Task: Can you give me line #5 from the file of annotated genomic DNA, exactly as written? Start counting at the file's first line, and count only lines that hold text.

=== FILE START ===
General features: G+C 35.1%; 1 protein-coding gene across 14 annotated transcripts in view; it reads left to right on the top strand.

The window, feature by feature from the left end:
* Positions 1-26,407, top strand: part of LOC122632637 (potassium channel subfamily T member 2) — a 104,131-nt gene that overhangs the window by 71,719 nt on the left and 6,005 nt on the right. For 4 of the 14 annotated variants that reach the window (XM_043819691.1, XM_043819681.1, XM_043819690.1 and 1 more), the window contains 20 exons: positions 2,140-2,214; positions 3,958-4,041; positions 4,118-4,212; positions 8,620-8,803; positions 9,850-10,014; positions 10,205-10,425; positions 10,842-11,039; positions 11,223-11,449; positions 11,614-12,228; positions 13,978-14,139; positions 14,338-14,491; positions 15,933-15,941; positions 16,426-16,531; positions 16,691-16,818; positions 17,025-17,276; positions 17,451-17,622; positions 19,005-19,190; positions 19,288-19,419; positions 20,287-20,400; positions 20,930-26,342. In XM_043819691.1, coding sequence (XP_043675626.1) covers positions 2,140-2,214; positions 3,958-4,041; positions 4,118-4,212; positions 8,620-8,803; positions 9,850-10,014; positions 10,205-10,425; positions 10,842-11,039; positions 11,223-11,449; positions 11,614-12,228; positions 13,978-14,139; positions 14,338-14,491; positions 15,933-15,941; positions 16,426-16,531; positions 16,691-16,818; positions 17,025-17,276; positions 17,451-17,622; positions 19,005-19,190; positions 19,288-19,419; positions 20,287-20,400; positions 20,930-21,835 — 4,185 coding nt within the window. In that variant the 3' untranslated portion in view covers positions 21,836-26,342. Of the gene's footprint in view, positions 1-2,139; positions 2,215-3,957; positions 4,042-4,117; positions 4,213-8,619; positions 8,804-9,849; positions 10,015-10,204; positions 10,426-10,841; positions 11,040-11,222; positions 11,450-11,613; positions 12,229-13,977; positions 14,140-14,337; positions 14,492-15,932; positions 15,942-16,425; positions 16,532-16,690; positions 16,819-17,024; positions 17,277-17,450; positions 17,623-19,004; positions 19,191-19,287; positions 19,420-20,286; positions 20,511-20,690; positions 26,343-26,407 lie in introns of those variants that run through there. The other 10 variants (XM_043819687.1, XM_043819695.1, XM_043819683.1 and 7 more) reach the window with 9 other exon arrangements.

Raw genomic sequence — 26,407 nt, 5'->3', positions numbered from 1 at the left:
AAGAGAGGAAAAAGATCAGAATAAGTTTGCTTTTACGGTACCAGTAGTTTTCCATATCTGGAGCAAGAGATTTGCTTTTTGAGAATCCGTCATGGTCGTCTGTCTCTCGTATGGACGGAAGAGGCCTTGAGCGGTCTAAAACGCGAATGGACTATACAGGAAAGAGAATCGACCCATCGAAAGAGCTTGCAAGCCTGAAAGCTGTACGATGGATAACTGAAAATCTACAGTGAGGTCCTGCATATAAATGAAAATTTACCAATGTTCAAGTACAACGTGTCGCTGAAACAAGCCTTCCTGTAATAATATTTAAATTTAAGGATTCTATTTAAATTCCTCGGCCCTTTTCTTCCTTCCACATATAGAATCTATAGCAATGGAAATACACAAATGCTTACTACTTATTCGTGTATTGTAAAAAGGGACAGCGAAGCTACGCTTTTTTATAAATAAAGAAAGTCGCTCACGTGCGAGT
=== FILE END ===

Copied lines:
AAGAGAGGAAAAAGATCAGAATAAGTTTGCTTTTACGGTACCAGTAGTTTTCCATATCTGGAGCAAGAGATTTGCTTTTTGAGAATCCGTCATGGTCGTCTGTCTCTCGTATGGACGGAAGAGGCCTTGAGCGGTCTAAAACGCGAATGGACTATACAGGAAAGAGAATCGACCCATCGAAAGAGCTTGCAAGCCTGAAAGCTGTACGATGGATAACTGAAAATCTACAGTGAGGTCCTGCATATAAATGAAAATTTACCAATGTTCAAGTACAACGTGTCGCTGAAACAAGCCTTCCTGTAATAATATTTAAATTTAAGGATTCTATTTAAATTCCTCGGCCCTTTTCTTCCTTCCACATATAGAATCTATAGCAATGGAAATACACAAATGCTTACTACTTATTCGTGTATTGTAAAAAGGGACAGCGAAGCTACGCTTTTTTATAAATAAAGAAAGTCGCTCACGTGCGAGT